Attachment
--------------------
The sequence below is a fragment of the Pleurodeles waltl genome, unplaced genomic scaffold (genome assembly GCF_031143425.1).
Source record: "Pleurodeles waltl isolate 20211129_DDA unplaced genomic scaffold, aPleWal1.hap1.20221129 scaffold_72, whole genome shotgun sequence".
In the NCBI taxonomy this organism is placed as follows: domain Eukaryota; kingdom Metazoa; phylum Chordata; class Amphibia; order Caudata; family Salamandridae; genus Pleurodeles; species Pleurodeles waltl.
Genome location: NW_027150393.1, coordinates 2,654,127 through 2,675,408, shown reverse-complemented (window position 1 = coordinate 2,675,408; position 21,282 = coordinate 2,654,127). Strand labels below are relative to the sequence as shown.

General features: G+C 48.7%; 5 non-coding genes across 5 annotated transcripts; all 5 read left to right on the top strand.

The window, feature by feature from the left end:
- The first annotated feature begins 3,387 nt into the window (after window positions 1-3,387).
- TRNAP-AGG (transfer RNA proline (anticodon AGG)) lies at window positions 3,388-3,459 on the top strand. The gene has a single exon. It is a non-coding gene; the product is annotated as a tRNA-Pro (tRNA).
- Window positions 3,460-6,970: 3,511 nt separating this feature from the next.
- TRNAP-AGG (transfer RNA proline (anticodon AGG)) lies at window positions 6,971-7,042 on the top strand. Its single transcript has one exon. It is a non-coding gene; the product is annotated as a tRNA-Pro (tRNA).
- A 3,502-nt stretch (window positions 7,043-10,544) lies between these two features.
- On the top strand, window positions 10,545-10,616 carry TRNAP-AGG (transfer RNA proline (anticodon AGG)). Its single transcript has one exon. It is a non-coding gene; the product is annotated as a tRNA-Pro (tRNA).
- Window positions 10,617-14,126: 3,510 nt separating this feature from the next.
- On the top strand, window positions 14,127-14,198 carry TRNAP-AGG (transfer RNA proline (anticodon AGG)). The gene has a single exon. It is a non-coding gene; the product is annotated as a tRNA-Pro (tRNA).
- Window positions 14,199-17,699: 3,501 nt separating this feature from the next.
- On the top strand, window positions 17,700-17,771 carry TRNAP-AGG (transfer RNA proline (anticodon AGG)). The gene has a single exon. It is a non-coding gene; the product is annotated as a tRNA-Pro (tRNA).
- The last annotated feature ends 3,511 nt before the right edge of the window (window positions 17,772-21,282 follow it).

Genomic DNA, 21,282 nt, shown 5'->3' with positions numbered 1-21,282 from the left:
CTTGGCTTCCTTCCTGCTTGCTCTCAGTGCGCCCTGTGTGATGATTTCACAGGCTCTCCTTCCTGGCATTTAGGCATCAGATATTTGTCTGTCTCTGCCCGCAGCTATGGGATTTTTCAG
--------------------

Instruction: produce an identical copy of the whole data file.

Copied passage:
The sequence below is a fragment of the Pleurodeles waltl genome, unplaced genomic scaffold (genome assembly GCF_031143425.1).
Source record: "Pleurodeles waltl isolate 20211129_DDA unplaced genomic scaffold, aPleWal1.hap1.20221129 scaffold_72, whole genome shotgun sequence".
In the NCBI taxonomy this organism is placed as follows: domain Eukaryota; kingdom Metazoa; phylum Chordata; class Amphibia; order Caudata; family Salamandridae; genus Pleurodeles; species Pleurodeles waltl.
Genome location: NW_027150393.1, coordinates 2,654,127 through 2,675,408, shown reverse-complemented (window position 1 = coordinate 2,675,408; position 21,282 = coordinate 2,654,127). Strand labels below are relative to the sequence as shown.

General features: G+C 48.7%; 5 non-coding genes across 5 annotated transcripts; all 5 read left to right on the top strand.

The window, feature by feature from the left end:
- The first annotated feature begins 3,387 nt into the window (after window positions 1-3,387).
- TRNAP-AGG (transfer RNA proline (anticodon AGG)) lies at window positions 3,388-3,459 on the top strand. The gene has a single exon. It is a non-coding gene; the product is annotated as a tRNA-Pro (tRNA).
- Window positions 3,460-6,970: 3,511 nt separating this feature from the next.
- TRNAP-AGG (transfer RNA proline (anticodon AGG)) lies at window positions 6,971-7,042 on the top strand. Its single transcript has one exon. It is a non-coding gene; the product is annotated as a tRNA-Pro (tRNA).
- A 3,502-nt stretch (window positions 7,043-10,544) lies between these two features.
- On the top strand, window positions 10,545-10,616 carry TRNAP-AGG (transfer RNA proline (anticodon AGG)). Its single transcript has one exon. It is a non-coding gene; the product is annotated as a tRNA-Pro (tRNA).
- Window positions 10,617-14,126: 3,510 nt separating this feature from the next.
- On the top strand, window positions 14,127-14,198 carry TRNAP-AGG (transfer RNA proline (anticodon AGG)). The gene has a single exon. It is a non-coding gene; the product is annotated as a tRNA-Pro (tRNA).
- Window positions 14,199-17,699: 3,501 nt separating this feature from the next.
- On the top strand, window positions 17,700-17,771 carry TRNAP-AGG (transfer RNA proline (anticodon AGG)). The gene has a single exon. It is a non-coding gene; the product is annotated as a tRNA-Pro (tRNA).
- The last annotated feature ends 3,511 nt before the right edge of the window (window positions 17,772-21,282 follow it).

Genomic DNA, 21,282 nt, shown 5'->3' with positions numbered 1-21,282 from the left:
CTTGGCTTCCTTCCTGCTTGCTCTCAGTGCGCCCTGTGTGATGATTTCACAGGCTCTCCTTCCTGGCATTTAGGCATCAGATATTTGTCTGTCTCTGCCCGCAGCTATGGGATTTTTCAG